My name is James Beck. I'm the development director of Sasha Bruce Youth Work. It is our mission is to improve the lives of the runaway homeless, abused and neglected youth in the DC area, and their families. We're probably best known for our emergency shelter which is actually the only emergency shelter for unaccompanied youth in the district, which is an incredible thing to think about, given that 4000 young people identify as homeless in the DC Metro area.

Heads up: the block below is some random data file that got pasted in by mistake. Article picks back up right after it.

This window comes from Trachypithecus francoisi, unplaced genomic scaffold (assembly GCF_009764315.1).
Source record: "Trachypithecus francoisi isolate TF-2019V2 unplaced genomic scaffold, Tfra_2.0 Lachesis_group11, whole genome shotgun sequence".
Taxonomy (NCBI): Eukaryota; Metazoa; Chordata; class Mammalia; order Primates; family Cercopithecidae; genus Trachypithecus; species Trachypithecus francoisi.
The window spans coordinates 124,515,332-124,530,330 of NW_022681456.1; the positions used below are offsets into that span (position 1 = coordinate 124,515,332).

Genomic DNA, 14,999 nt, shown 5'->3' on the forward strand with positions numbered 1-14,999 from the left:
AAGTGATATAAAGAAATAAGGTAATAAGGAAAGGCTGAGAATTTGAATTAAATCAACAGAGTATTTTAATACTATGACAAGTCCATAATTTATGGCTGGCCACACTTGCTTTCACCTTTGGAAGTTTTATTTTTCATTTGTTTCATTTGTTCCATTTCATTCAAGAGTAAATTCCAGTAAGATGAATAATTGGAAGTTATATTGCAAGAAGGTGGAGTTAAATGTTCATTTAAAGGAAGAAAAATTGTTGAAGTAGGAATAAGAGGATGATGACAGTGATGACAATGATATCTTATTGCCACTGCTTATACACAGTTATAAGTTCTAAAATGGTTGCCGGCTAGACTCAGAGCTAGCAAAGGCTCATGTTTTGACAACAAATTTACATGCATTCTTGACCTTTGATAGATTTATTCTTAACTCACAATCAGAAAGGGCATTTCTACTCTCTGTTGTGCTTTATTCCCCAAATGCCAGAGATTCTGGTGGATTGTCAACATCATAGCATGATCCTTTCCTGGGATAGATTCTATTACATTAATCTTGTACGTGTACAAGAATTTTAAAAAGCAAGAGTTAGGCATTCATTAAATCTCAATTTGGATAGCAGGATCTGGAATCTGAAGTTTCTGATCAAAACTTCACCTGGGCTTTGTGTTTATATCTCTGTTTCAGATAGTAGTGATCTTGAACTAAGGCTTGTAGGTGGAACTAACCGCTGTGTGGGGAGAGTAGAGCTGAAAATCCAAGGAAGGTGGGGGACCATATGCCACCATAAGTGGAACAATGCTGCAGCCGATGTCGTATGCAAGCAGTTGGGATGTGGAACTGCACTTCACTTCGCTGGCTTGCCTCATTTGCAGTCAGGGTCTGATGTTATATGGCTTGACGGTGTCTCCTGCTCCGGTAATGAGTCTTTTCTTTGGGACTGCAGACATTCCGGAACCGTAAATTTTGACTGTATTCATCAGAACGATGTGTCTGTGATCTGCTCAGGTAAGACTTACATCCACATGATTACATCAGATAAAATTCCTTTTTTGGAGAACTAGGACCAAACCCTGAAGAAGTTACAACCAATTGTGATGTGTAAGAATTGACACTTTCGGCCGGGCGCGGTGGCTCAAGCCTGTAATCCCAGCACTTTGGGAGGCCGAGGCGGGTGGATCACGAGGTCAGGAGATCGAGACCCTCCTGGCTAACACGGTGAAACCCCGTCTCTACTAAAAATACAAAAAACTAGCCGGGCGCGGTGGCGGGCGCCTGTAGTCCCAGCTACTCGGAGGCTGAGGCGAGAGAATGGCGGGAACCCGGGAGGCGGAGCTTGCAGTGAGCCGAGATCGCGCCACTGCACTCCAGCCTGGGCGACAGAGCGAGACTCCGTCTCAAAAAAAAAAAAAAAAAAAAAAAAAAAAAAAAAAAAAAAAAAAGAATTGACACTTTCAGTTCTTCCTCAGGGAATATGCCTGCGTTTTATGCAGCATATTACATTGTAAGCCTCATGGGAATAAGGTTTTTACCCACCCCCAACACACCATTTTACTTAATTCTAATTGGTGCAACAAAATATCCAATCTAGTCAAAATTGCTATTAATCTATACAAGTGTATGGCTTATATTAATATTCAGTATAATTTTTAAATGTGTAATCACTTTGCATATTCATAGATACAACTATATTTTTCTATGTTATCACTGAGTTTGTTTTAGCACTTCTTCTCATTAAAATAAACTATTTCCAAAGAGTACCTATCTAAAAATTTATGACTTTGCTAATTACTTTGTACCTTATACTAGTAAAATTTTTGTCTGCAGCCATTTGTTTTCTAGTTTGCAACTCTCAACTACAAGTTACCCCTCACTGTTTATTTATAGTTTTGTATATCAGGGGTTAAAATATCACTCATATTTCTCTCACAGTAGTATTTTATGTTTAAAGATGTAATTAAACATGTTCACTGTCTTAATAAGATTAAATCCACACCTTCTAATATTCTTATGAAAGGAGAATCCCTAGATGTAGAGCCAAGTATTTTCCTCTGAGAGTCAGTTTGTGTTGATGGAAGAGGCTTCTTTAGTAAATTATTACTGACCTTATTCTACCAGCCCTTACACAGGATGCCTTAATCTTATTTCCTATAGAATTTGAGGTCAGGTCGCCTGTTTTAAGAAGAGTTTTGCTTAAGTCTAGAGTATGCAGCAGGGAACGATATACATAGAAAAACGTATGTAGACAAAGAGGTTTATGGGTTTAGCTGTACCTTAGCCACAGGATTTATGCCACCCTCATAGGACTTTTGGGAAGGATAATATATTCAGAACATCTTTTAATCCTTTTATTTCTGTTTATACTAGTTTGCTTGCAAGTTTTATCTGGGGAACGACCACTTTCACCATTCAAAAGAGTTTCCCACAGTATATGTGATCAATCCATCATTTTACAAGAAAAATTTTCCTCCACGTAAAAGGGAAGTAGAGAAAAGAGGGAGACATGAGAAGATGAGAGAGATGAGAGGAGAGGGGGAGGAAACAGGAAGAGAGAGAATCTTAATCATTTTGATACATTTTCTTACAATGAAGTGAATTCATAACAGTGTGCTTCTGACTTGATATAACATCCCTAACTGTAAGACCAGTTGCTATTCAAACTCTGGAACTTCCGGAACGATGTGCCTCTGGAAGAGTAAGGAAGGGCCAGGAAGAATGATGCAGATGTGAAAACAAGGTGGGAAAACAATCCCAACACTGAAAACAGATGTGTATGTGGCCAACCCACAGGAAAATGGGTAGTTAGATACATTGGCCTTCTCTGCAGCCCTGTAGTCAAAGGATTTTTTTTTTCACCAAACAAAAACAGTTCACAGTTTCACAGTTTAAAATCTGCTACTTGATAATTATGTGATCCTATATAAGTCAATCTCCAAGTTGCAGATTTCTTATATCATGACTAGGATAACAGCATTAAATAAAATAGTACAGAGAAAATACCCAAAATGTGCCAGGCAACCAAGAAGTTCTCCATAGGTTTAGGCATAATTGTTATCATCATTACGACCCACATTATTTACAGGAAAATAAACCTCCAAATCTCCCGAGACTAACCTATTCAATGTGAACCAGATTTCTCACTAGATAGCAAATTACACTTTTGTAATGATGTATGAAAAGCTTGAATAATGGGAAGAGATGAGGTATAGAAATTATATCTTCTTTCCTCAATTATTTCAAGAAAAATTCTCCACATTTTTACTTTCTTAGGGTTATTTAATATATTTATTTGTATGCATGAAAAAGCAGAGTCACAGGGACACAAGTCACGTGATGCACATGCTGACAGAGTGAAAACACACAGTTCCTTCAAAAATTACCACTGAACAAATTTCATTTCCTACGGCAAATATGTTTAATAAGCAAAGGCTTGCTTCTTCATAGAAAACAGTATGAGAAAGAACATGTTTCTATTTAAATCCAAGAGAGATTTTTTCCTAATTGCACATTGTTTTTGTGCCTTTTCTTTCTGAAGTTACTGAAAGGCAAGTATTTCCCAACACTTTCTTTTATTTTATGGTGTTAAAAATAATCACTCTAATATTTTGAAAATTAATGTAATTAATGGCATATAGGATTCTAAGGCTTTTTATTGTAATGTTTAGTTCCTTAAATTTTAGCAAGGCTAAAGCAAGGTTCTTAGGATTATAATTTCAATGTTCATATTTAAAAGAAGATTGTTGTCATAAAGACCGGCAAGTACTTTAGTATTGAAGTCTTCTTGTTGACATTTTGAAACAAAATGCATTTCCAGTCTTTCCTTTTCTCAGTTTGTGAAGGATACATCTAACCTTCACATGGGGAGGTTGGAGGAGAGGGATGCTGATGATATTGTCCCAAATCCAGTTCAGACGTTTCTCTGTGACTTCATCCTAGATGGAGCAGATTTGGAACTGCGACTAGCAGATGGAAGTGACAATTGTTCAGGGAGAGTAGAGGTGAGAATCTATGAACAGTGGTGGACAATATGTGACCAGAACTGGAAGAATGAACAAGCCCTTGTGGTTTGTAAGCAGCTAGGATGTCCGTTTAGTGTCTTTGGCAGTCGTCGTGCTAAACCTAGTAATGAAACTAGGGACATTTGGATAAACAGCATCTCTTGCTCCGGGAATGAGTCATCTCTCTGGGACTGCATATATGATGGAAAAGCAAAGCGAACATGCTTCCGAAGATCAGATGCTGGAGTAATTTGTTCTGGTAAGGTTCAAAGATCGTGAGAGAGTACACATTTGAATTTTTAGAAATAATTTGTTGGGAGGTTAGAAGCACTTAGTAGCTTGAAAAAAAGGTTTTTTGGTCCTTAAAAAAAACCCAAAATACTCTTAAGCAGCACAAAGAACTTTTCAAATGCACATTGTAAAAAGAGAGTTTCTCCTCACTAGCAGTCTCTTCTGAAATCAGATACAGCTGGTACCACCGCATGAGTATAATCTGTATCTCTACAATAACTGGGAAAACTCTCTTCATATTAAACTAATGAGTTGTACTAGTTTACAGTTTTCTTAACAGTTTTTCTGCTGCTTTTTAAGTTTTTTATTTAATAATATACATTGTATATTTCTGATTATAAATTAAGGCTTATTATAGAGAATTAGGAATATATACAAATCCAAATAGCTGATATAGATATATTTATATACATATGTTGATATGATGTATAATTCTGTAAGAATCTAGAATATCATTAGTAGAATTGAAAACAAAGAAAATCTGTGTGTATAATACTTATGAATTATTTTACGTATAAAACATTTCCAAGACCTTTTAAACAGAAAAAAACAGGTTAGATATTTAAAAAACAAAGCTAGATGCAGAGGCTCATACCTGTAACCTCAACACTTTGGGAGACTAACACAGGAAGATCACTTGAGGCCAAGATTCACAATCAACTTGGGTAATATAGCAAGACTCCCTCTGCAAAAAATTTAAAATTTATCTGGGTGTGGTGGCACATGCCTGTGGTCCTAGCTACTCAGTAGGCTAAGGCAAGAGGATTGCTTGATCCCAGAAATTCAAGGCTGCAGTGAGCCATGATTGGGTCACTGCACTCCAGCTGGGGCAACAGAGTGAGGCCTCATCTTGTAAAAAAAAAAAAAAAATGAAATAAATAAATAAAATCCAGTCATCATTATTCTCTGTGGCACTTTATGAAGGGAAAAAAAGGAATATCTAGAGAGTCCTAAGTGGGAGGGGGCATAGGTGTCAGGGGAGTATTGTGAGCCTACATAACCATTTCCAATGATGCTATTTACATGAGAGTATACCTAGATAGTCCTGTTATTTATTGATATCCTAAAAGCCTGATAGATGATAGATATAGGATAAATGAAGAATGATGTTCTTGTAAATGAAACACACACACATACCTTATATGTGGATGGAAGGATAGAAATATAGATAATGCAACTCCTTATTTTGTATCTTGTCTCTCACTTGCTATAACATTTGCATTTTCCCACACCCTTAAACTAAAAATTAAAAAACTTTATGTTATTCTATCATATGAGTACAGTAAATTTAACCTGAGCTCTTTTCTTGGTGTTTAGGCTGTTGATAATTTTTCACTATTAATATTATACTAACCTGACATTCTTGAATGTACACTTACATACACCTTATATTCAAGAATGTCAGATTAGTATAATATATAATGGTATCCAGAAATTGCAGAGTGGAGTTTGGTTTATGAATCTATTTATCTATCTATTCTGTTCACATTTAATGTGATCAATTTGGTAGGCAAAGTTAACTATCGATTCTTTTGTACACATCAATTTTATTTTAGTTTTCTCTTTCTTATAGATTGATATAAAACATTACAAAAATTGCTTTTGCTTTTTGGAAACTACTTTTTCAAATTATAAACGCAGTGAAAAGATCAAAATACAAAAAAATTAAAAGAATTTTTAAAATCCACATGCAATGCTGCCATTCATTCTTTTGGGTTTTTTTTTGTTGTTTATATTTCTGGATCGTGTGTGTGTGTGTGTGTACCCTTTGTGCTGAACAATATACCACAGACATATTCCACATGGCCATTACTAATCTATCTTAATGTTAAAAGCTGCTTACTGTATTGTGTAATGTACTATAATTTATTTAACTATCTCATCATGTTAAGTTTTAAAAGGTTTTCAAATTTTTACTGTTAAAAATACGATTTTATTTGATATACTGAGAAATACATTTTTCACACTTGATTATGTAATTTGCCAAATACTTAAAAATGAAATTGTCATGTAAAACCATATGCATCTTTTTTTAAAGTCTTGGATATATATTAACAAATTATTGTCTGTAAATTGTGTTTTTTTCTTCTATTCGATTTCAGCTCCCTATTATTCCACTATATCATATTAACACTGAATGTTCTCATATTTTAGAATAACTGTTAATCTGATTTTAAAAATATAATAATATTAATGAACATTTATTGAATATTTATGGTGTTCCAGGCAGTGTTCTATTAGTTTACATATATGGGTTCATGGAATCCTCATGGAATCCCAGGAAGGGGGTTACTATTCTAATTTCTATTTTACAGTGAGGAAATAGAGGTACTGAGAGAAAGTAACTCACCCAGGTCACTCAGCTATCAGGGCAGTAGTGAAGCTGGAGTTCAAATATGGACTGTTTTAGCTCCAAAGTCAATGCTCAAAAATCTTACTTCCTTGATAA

For this specific crowd, I actually don't feel the need to explain how independent documentary films on Public TV give a voice to underserved communities or how it effectively raises awareness in this country about the needs of underrepresented people. But, what I will say is, as a development director – I spend most of my time trying to get buzz through social media trying to raise funds and trying to deliver services. We frankly, don't have any money to do the kind of awareness building these independent documentary provide. Films like Homestretch on public television in primetime are reaching the audiences that they do in a non-commercial way and so it's crucial to our mission. It's crucial to raising awareness, but also it's really crucial for the young people themselves. The young people that we're organizing come to the screenings and watch film like Homestretch on POV and ITVS, to see their peers. They're getting a voice and this is exactly what they don't have currently. So, by promoting independent films, it is actually allowing our young people to have a voice. And so its impact is immeasurable. So I would encourage everyone to really consider not only the benefit to this country as a whole, but to the people themselves that are featured and able to organize themselves and feel proud about what they're able to do.